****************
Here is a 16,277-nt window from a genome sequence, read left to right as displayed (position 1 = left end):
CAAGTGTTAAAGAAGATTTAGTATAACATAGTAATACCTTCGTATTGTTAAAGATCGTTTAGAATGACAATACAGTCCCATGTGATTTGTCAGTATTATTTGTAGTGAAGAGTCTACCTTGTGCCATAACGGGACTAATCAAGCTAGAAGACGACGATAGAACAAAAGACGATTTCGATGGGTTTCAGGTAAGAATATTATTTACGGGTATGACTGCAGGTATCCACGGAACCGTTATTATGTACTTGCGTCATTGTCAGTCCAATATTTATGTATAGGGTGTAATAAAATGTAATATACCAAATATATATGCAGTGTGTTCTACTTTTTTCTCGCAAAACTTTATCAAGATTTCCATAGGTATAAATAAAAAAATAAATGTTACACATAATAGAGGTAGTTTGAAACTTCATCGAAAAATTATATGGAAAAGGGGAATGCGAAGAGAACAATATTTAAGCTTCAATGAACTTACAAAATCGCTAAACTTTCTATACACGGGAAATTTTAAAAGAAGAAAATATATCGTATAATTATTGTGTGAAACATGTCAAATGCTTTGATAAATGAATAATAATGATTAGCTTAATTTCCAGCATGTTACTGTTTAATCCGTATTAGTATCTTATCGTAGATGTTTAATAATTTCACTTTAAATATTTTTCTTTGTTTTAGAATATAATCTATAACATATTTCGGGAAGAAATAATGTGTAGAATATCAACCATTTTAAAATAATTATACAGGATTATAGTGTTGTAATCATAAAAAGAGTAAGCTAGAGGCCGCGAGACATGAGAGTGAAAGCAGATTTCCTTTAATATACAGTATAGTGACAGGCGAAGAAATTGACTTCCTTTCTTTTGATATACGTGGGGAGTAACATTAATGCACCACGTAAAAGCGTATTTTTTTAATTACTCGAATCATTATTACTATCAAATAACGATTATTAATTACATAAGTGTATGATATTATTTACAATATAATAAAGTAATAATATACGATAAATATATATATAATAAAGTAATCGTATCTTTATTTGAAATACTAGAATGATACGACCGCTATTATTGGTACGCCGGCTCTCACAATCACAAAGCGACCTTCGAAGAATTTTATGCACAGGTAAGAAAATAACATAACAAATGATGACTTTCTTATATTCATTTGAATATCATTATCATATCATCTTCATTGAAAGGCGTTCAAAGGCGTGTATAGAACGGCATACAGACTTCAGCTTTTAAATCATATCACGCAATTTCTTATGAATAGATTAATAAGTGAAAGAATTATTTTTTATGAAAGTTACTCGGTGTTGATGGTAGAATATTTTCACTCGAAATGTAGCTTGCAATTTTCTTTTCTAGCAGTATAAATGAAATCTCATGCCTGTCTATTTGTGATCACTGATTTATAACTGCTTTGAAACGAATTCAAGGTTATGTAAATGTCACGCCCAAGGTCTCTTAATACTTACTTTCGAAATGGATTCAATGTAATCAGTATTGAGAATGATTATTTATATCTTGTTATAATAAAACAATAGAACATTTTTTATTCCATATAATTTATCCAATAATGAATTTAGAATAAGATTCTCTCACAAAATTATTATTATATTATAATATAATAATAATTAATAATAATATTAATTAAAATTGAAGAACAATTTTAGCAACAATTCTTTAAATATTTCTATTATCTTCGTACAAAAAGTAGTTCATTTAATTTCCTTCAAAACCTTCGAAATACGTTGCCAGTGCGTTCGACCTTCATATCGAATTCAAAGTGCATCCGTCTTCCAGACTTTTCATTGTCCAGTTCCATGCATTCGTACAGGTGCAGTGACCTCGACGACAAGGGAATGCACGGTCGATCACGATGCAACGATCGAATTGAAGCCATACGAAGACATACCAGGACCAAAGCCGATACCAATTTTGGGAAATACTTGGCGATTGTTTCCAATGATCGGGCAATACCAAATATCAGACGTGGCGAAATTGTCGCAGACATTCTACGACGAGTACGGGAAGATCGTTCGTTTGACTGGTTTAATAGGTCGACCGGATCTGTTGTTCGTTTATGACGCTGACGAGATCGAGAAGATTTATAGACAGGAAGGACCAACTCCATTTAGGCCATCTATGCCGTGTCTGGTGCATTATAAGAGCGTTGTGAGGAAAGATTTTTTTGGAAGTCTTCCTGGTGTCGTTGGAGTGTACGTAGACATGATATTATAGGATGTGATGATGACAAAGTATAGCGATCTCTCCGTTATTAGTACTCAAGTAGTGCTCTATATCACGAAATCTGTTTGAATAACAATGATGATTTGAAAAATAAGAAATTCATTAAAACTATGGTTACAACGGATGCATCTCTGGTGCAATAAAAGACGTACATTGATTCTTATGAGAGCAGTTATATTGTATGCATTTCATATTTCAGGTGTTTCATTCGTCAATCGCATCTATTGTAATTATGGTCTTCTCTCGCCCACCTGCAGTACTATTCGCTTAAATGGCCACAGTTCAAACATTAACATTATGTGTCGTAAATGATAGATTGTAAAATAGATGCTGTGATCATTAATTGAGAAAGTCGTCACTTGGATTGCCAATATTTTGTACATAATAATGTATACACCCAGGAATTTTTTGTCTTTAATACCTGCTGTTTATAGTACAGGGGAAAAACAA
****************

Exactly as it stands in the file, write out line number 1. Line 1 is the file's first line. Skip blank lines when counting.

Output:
Here is a 16,277-nt window from a genome sequence, read left to right as displayed (position 1 = left end):